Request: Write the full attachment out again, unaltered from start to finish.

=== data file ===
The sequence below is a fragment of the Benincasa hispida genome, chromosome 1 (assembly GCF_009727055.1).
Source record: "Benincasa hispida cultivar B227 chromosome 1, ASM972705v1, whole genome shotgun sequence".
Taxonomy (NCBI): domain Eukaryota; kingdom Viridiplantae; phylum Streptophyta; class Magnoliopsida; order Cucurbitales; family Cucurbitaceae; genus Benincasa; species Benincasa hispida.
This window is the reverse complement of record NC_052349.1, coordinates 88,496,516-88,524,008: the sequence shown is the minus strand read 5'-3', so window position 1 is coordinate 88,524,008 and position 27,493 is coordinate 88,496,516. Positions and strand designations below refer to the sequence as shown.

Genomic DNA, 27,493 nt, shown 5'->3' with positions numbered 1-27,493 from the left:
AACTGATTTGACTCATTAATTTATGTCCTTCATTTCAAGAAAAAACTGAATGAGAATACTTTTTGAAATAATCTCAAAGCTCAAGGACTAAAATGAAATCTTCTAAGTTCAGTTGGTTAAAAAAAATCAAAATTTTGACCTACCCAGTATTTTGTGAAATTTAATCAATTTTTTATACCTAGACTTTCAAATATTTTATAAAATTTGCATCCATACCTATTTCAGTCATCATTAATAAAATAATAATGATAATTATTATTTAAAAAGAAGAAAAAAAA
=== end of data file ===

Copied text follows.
The sequence below is a fragment of the Benincasa hispida genome, chromosome 1 (assembly GCF_009727055.1).
Source record: "Benincasa hispida cultivar B227 chromosome 1, ASM972705v1, whole genome shotgun sequence".
Taxonomy (NCBI): domain Eukaryota; kingdom Viridiplantae; phylum Streptophyta; class Magnoliopsida; order Cucurbitales; family Cucurbitaceae; genus Benincasa; species Benincasa hispida.
This window is the reverse complement of record NC_052349.1, coordinates 88,496,516-88,524,008: the sequence shown is the minus strand read 5'-3', so window position 1 is coordinate 88,524,008 and position 27,493 is coordinate 88,496,516. Positions and strand designations below refer to the sequence as shown.

Genomic DNA, 27,493 nt, shown 5'->3' with positions numbered 1-27,493 from the left:
AACTGATTTGACTCATTAATTTATGTCCTTCATTTCAAGAAAAAACTGAATGAGAATACTTTTTGAAATAATCTCAAAGCTCAAGGACTAAAATGAAATCTTCTAAGTTCAGTTGGTTAAAAAAAATCAAAATTTTGACCTACCCAGTATTTTGTGAAATTTAATCAATTTTTTATACCTAGACTTTCAAATATTTTATAAAATTTGCATCCATACCTATTTCAGTCATCATTAATAAAATAATAATGATAATTATTATTTAAAAAGAAGAAAAAAAA